Dormancy
After years of energetic activities Friends of Albany Hill went dormant for several years, although Fitzgerald held a few events. In conjunction with the California Monarch Campaign of the Xerces Society Friends of Albany Hill coordinated a monarch count on Thanksgiving Day in 2004.

In 2008 Fitzgerald organized an event on the hill as part of Albany’s centennial celebration. Barbara Ertter led a native plant walk, Alan Kaplan, retired EBRPD naturalist, led a bird walk, and Fitzgerald held a Thanksgiving count of monarch butterflies.

Also in 2008, as part of the Martin Luther King, Jr. Day of Service, Friends of Albany Hill and the city of Albany coordinated a stewardship day on the hill, pulling broom and other invasive, fire-prone plants.

7 thoughts on “About Friends of Albany Hill

  1. Hello Margo, Carol, and Liam–
    Thanks for the informative and inspiring meeting last night. We flew back to Maryland today, but i just openend the Friends of Albany Hill website. I’m eager to study it after I recover from our cross-country flight. Meanwhile, I salute all of you for bringing together this important project!

    Liked by 1 person

  2. Hello Margo. I am inspired by your dedication to and work with your other Albany Hill friends. What great photos and what a wonderful service you are all doing for the community of humans and of course for the native plants and animals who live on the hill and in the surroundings. I am really enjoying your web site. What a great variety of treats, with your photos, your history, fascinating facts and even poetry and art. This is great! Keep up the good work from Terry Weiner, co-founder of the Friends of University Heights Point Open Space in San Diego. I am a member and supporter of the San Diego Canyonlands Coalition and a very good friend of someone who looks a bit like you- Laura Cunningham. Thanks so much for all you are doing. I would love to meet you and go for a botany walk sometime.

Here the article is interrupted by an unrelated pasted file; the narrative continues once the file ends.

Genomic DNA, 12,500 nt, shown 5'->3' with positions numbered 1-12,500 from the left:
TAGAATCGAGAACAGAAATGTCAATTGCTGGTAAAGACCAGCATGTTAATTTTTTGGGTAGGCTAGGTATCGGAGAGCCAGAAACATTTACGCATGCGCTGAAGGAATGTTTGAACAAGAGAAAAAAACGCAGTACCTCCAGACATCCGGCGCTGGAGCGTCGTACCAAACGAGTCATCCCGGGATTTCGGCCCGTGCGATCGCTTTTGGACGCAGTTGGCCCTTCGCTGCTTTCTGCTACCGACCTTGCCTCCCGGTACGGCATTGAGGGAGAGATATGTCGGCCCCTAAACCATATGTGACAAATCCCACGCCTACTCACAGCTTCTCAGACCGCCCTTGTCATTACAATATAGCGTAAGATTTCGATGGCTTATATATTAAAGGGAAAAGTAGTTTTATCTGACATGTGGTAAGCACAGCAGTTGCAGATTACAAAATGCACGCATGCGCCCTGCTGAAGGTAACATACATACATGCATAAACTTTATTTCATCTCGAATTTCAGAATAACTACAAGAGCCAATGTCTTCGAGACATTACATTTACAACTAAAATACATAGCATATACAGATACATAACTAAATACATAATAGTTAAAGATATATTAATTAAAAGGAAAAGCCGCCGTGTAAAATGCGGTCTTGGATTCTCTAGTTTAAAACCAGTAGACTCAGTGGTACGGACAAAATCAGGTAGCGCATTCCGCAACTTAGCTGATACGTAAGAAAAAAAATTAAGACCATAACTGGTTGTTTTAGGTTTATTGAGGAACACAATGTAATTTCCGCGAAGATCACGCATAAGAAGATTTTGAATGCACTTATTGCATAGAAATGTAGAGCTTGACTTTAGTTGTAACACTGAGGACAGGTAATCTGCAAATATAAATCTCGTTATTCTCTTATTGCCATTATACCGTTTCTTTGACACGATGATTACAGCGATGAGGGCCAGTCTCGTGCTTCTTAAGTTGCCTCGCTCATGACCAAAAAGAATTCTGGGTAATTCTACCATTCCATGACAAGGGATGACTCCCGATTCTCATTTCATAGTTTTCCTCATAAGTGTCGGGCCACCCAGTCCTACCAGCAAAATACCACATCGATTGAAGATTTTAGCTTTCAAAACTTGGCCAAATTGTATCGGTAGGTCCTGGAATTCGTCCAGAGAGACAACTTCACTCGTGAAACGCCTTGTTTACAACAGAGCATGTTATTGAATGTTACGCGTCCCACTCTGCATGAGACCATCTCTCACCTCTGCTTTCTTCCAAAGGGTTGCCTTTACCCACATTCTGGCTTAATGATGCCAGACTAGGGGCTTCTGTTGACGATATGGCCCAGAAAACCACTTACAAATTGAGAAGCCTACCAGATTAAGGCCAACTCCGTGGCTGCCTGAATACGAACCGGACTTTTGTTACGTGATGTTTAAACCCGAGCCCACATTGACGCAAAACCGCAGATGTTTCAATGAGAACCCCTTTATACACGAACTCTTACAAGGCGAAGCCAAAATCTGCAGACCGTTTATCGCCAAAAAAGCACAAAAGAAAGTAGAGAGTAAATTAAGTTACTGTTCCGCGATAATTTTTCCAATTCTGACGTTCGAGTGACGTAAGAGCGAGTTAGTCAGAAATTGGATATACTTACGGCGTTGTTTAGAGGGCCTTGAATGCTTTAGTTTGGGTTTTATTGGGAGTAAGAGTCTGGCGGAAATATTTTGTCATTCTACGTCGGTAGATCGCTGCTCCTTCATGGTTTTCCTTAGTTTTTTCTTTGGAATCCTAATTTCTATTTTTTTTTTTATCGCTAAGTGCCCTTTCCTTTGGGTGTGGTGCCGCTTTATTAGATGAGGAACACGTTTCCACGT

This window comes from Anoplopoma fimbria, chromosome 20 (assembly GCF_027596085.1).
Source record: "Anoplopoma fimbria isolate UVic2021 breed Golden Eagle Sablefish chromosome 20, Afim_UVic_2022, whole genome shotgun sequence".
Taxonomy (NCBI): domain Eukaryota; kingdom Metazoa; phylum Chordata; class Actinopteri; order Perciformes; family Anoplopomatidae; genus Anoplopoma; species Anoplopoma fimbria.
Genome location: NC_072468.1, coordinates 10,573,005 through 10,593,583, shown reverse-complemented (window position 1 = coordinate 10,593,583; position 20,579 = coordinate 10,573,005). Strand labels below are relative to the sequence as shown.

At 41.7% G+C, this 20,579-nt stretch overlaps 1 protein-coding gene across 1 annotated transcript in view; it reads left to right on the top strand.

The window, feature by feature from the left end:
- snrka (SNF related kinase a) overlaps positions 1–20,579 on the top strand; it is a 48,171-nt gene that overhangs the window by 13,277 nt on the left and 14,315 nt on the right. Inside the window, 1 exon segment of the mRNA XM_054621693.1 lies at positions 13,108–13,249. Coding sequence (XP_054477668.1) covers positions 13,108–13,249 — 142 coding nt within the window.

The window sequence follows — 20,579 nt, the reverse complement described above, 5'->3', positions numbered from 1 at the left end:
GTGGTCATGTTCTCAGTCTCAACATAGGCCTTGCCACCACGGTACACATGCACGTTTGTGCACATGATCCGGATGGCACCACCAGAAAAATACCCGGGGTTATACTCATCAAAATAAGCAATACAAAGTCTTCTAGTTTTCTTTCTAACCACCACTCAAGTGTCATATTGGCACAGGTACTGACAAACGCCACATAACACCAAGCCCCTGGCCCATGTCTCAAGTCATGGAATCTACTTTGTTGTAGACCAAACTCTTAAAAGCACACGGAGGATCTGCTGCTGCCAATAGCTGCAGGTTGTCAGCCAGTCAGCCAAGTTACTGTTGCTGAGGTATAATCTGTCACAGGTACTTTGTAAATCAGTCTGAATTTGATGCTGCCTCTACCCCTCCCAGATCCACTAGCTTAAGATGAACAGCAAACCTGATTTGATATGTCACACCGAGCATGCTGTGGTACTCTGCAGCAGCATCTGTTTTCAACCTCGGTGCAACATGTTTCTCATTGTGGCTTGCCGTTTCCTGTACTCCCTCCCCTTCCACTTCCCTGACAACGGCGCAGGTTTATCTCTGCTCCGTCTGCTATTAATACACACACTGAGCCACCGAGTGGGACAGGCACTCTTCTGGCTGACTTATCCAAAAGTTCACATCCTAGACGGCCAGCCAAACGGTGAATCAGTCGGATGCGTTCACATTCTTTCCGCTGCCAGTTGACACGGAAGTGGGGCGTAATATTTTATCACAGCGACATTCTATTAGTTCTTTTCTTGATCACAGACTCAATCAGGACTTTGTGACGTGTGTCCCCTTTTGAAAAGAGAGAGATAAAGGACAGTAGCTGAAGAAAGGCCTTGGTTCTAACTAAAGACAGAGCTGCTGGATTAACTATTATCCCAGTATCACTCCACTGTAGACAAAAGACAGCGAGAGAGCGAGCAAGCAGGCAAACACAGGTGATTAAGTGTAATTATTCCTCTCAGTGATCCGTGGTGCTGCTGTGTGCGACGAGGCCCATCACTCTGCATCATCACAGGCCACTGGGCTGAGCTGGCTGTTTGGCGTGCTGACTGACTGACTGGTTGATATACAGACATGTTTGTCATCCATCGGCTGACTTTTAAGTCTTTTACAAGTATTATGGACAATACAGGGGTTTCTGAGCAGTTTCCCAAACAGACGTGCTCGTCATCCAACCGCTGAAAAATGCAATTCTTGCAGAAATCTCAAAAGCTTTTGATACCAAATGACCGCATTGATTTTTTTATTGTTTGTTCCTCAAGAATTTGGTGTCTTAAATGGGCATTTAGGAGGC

Like

  3. Thanks for the informative website and your dedicated stewardship. I treasure Albany Hill as my backyard and as my treehouse view! To future stewardship, cheers!

    Like

  4. Great to see people in the east bay taking care of what little nature is left. I thought Albany was just a squalid graffuti covered wasteland. Keep up the good work!

    Like

    • what planet do you live on??? Graffiti and squalor in Albany? Come visit sometime. watch this site for our upcoming Monarch Thanksgiving Count, Bird Language workshop, seed ball production of local native plant seeds, etc, Dec. @

      Like

Leave a Reply to Terry Weiner Cancel reply

Fill in your details below or click an icon to log in:

WordPress.com Logo

You are commenting using your WordPress.com account. Log Out / Change )

Twitter picture

You are commenting using your Twitter account. Log Out / Change )

Facebook photo

You are commenting using your Facebook account. Log Out / Change )

Google+ photo

You are commenting using your Google+ account. Log Out / Change )

Connecting to %s